Growth fears grip the market

Weak U.S. headline economic data helped fuel the sell-off this week, but don't be tricked by short-term anomalies.

Robert Johnson, CFA 18 January, 2016 | 6:00PM
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It's getting difficult to find new ways to say that market action was pervasively dismal. Equities around the world did poorly again this week, with most markets registering a 2% to 4% decline. As usual, emerging markets did the worst, and the United States did the best. Commodities resumed their normal spot as the worst performer, as oil continues to slump. Most of the action in recent weeks appears to be related to slower worldwide growth, a fact supported by falling commodity prices and falling government bond rates. The U.S. 10-year Treasury bond yield fell from 2.23% to 2.13%.

However, this week it was the U.S. economy that drove growth concerns. Both industrial production and retail sales disappointed and showed outright declines. Those, along with some inventory data, sent economists back to the drawing board with new expectations of 0%-1% fourth-quarter GDP growth, compared with prior estimates of 1% to 2%. If correct, that would move the full-year GDP growth forecast down to 2.4% from 2.5%, hardly something to get to upset about. A lot of the fourth-quarter reductions are related to volatile inventory data, near record low December utility usage, a renewed slump in the oil sector, and poor sales of anything related to cold weather and snow. With the possible exception of the oil sector, this is normal run-of-the-mill volatility that is likely to reverse itself, perhaps as soon as the first quarter. However, with weak headline data apparently spreading to the U.S. and last week’s China-related issues, investors are taking no chances and selling now, not wanting to lose all of their recovery gains.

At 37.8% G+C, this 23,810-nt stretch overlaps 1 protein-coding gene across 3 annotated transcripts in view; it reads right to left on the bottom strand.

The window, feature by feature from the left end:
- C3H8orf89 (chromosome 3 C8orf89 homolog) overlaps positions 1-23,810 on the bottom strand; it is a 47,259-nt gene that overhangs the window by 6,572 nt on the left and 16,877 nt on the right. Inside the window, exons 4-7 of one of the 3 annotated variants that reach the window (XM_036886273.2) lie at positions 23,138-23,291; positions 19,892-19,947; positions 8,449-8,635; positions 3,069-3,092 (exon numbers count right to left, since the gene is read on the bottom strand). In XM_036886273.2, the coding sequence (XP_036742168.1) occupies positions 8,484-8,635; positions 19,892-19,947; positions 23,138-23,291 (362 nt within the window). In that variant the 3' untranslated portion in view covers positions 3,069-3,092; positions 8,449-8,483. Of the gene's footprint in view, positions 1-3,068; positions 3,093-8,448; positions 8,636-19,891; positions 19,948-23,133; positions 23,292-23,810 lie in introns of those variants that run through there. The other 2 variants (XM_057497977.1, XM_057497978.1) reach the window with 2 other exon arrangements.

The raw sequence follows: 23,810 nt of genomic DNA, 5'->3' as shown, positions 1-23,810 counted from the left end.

U.S. economic news started the week on a high note with both the jobs opening report and the small-business sentiment report continuing to confirm last week's broad outline of a healthy job market. We do caution that courier jobs and weather-related construction gains are not likely to be sustained. However, the Challenger Gray layoff report, the JOLT report and the small-business report all confirm a strong but not quite spectacular job market. Budget deficit data, announced midweek, was relatively neutral with little change in deficit levels in the first quarter compared with a year ago.

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Robert Johnson, CFA

Robert Johnson, CFA  Robert Johnson, CFA, is director of economic analysis for Morningstar.

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